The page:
Despite sounding like The Addams Family’s solicitors, Strange And Partners are, in fact, Sheffield’s newest and most intriguing proposition, musically speaking. Read on…
Words: Polly Perkins
Pics: Timm Cleasby Photography and Marek Payne
When Richy Westley wandered from a gig venue into the derelict custard factory next door, he found, amongst the dilapidation, skate ramps and squatters’ requisites, ‘A funny little wooden plaque, “Strange and Partners”’. The plaque lived in his band’s practise rooms for the next few years and ultimately inspired the name of his latest musical endeavour. Toast met up with Richy and Chris Ryan (bass) in Fagan’s for a chat about their new EP.
Richy isn’t new to the northern music scene, he teaches drumming in Sheffield and is a runner for some of the city’s biggest venues and, having toured internationally as the drummer in both Hoggboy and Reverend and the Makers, his new role as front man and guitarist in Strange And Partners has given him an opportunity to explore his own voice, his writing and his take on the psych garage/rock n roll genre. Since 2009 the band has had several different line ups and due to drop outs and recruitment problems, the EP has been three years in the making.
Strange and Partners now comprises lead and rhythm guitars, drums, organ and vocals. As drumming tutor by day, Richy could have chosen to provide both the lyrical melodies and rhythms himself but didn’t like the idea of emulating Phil Collins ‘I’m just not doing that. I struggled to find a drummer, they’re always the hardest to find, aren’t they? And we had a great one, Nicki, but he got tendonitis in his wrist and then had to have some pins removed from his knee, later Adam from The Hosts helped out, but he’s already in two other bands so it was just impossible for him to make it to all the practises and gigs we wanted to do. Then we had Hugh Smith, our original guitarist, on lead and it worked really well but then he moved to Edinburgh. So I texted a mate, Andy Martin, who was the singer in Dead World Leaders, that I was looking for a guitarist and did he know anyone, his response came back straight away: ‘Me..?’ I didn’t know if he’d be able to do it, the guitar parts are really intricate, but before Hugh left he tabbed them all out and Andy took them away and just nailed the lot. I take my hat off to him, he’s a very, very good guitarist! Then we got Tom Burgoyne in on drums and Evvo [formerly of Tiny Dancers] on keys, he brought the organ back into the music and it was like the missing piece of the puzzle, it just fit right in…so we’ve only had this line up for the last two or three months and we’ve had to graft hard to get ready for the EP release… we’re still cutting our teeth on the writing process and have only recently got to a place where we know what we want to do with our music, what vibe we’re going for, but we’re there now…’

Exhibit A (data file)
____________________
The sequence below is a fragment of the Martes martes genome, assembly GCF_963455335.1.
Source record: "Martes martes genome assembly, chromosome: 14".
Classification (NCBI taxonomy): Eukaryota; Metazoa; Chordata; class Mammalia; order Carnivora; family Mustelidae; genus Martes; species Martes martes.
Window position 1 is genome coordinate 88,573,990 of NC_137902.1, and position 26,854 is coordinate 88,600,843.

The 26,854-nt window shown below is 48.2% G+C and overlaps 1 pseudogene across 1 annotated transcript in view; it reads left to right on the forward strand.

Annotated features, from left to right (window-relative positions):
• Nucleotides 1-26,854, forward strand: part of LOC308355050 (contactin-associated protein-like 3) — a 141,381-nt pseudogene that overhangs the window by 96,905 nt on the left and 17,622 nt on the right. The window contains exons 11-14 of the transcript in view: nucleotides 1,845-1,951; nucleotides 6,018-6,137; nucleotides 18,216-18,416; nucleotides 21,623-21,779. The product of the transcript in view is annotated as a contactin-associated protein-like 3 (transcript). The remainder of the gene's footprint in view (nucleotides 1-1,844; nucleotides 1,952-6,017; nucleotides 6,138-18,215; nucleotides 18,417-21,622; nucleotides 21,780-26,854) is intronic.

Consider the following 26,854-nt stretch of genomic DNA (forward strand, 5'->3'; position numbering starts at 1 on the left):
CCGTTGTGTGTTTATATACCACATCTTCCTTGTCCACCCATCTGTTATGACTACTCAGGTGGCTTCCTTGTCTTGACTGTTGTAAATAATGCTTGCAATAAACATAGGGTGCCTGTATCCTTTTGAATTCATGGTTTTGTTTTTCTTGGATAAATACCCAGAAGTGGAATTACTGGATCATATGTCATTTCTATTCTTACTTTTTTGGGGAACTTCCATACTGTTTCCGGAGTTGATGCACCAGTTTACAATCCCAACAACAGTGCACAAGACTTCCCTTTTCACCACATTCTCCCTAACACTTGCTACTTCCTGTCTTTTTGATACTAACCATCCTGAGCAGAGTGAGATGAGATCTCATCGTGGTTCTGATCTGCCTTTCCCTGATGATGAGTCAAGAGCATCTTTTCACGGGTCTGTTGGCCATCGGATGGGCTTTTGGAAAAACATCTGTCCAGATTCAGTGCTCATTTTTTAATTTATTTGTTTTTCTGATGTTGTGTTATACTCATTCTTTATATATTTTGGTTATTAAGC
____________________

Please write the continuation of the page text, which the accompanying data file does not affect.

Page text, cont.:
Their EP, recorded with Dave Sanderson at 2fly Studio, is released this month and has a definite 1960s, Kinks/Doors- esque feel. The band’s style is strongly referential, but has a contemporary edge, with poetically poignant lyrics and subject matter varying from addiction and obsession to love, death and sex.
‘We’ve had so many different comparisons made, some people say we sound like Coral, others like Supergrass, The Kinks etc…but we’re definitely aiming for the psych garage/rock n roll vibe, That 50s/60s thing. Why not? We can’t re-invent the wheel now and there’s so much good stuff before us which has influenced music today. In our case, it’s outfits like The Sonics, The Beatles and Thee Midniters. More recently, I’ve been listening to a bit of Metronomy’s new gear and Django Django, as well as old blues stuff. Sonny Boy Williamson is incredible. It’s all in there…’
Since touring with Reverend and the Makers, inspired by front man Jon McClure, Richy has carried pen and paper religiously and constantly jots down ideas for songs, lyrics and poems.
‘The general idea of a song is 90% finished, then I take it to the band and the others add their parts and tweak it all with me. But, they all bring their ideas and we want to write together more in the future. One of the songs on the EP, ‘Raging Days’ , the Kinks-y bass riff came to Hugh in a dream and he brought it to me and we just scatted and jammed it until we had a complete song. It’s taken a while to get there but we’re all coming from the same place now, singing from the same sheet, which is great…but the way I write is pretty random, the songs aren’t always self explanatory…’Beautiful Woman Beautiful Trouble’ is about addiction and how, though you might love something or someone, it’s not always the best thing for you. Not just a woman, it could be a drug or anything else, we’ve all done it, “this is good, but it’s trouble” [at this point he is gesticular-ly snorting a line and downing a pint, smoking and whatnot] we’ve all had good times, beautiful trouble, and then woken up and thought “Oh god, what have I done?”’
Richy loved touring with previous bands and has high hopes to continue this lifestyle with this new musical gambit , but it clearly is all about the music, the creativity and a love of performance, rather than some abstract, grandiose preconception of success.
‘All I want to be is someone who’s gonna write and play good music. I want to make people feel something, like the old blues players do. I’ve been drumming and playing blues harmonica and guitar for a long time. Now I want to sing my own songs, not force anything, but try to say what I wanna say about what’s happened in my life. I loved touring, I’m not expecting to make loads of money as a recording artist — you can’t do that these days — but getting to travel with the band is payment in itself. It scares the shit out of me, being a front man – but it’s a great buzz, too. Just getting out there to play, that’s what it’s about, or that’s what it should be about anyway.’